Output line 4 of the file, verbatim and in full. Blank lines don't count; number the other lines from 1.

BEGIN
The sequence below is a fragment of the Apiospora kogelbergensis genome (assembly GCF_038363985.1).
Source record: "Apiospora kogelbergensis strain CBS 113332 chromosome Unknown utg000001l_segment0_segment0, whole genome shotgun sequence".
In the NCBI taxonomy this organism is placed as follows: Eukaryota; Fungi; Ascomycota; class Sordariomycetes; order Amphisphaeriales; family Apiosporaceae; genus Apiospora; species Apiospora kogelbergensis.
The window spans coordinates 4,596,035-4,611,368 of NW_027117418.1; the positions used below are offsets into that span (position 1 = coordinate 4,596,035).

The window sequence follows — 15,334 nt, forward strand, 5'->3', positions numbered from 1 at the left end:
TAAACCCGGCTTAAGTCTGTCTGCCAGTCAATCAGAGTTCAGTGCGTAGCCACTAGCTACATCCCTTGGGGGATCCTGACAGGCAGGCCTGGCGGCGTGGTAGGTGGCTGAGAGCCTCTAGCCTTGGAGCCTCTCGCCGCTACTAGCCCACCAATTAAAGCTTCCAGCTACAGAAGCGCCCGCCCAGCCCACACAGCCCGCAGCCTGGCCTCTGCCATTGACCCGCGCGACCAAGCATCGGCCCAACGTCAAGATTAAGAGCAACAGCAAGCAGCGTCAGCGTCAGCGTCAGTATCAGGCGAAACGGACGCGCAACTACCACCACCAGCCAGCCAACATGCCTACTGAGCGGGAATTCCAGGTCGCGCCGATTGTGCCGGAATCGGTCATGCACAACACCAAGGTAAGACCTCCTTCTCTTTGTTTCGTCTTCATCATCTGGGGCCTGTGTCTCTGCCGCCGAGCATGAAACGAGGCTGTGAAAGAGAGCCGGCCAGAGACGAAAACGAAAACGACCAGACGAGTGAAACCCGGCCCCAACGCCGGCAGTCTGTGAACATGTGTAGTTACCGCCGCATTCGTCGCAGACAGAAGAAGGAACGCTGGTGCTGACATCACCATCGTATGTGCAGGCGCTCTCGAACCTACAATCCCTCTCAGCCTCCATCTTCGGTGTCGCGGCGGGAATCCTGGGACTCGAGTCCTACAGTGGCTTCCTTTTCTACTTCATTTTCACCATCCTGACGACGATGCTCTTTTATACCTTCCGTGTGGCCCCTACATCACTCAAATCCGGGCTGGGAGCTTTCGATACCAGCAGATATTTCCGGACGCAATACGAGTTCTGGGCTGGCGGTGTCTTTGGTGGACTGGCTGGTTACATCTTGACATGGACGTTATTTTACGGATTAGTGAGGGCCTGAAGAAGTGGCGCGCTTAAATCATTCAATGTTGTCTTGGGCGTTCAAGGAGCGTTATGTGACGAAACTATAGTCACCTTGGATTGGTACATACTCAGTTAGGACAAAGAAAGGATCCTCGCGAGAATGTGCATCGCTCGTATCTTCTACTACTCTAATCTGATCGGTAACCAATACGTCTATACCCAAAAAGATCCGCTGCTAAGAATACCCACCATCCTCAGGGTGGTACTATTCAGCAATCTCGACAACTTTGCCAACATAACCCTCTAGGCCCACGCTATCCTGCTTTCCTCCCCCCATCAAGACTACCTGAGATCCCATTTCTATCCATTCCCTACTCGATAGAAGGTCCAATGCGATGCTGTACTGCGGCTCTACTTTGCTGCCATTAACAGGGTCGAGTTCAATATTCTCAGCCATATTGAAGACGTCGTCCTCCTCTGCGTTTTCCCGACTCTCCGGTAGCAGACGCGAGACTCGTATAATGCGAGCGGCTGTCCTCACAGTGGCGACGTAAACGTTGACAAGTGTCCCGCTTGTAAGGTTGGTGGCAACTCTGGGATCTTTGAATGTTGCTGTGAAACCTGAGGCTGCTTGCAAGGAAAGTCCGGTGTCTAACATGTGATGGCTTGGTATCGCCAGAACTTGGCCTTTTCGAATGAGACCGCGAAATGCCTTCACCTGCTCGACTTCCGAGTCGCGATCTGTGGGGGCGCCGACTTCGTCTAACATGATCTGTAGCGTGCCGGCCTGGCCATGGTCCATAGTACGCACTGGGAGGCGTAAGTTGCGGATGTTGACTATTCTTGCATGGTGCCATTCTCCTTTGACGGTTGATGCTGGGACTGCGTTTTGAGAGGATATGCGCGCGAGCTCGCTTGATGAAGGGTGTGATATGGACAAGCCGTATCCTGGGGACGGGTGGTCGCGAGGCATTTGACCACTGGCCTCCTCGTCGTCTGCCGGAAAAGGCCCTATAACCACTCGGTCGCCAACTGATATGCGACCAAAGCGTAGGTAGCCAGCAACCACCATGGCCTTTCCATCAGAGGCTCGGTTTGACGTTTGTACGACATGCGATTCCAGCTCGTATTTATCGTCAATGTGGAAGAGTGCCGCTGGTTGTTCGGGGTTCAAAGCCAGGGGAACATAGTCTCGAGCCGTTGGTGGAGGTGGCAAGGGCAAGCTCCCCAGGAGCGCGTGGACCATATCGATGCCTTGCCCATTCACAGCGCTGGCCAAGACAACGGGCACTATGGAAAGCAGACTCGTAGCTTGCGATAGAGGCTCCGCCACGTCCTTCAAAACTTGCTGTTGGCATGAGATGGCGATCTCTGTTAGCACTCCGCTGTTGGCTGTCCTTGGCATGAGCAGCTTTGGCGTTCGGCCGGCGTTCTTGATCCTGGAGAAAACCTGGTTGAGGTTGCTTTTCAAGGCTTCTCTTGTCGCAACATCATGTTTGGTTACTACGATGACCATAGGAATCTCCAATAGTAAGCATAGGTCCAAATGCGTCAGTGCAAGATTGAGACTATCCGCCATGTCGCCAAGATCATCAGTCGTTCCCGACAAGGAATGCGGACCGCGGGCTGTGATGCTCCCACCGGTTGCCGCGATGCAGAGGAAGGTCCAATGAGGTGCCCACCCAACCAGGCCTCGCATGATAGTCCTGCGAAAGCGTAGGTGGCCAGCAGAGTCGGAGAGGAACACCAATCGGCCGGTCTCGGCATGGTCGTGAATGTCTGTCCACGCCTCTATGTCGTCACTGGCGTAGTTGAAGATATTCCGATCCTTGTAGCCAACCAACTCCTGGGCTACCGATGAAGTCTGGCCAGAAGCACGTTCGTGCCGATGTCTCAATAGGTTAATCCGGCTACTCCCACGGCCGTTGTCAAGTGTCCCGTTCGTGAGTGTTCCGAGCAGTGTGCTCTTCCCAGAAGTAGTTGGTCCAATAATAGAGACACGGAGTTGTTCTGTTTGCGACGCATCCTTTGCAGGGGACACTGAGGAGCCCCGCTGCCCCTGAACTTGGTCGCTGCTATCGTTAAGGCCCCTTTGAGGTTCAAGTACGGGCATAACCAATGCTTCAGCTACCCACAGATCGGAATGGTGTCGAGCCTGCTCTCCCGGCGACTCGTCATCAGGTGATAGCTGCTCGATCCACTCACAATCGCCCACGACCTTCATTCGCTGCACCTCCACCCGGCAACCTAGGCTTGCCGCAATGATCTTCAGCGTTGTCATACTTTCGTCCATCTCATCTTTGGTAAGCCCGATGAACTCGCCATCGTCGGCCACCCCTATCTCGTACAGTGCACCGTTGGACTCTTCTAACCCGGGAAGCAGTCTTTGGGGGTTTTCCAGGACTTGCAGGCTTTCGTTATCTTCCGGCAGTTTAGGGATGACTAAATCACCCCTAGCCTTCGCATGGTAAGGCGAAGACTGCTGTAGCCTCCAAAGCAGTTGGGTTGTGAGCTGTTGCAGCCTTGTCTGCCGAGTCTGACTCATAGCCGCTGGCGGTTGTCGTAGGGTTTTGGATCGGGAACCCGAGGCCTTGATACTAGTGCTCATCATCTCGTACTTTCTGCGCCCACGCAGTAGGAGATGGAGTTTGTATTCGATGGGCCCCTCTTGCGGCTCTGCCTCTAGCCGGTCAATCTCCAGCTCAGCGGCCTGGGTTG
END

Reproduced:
The window spans coordinates 4,596,035-4,611,368 of NW_027117418.1; the positions used below are offsets into that span (position 1 = coordinate 4,596,035).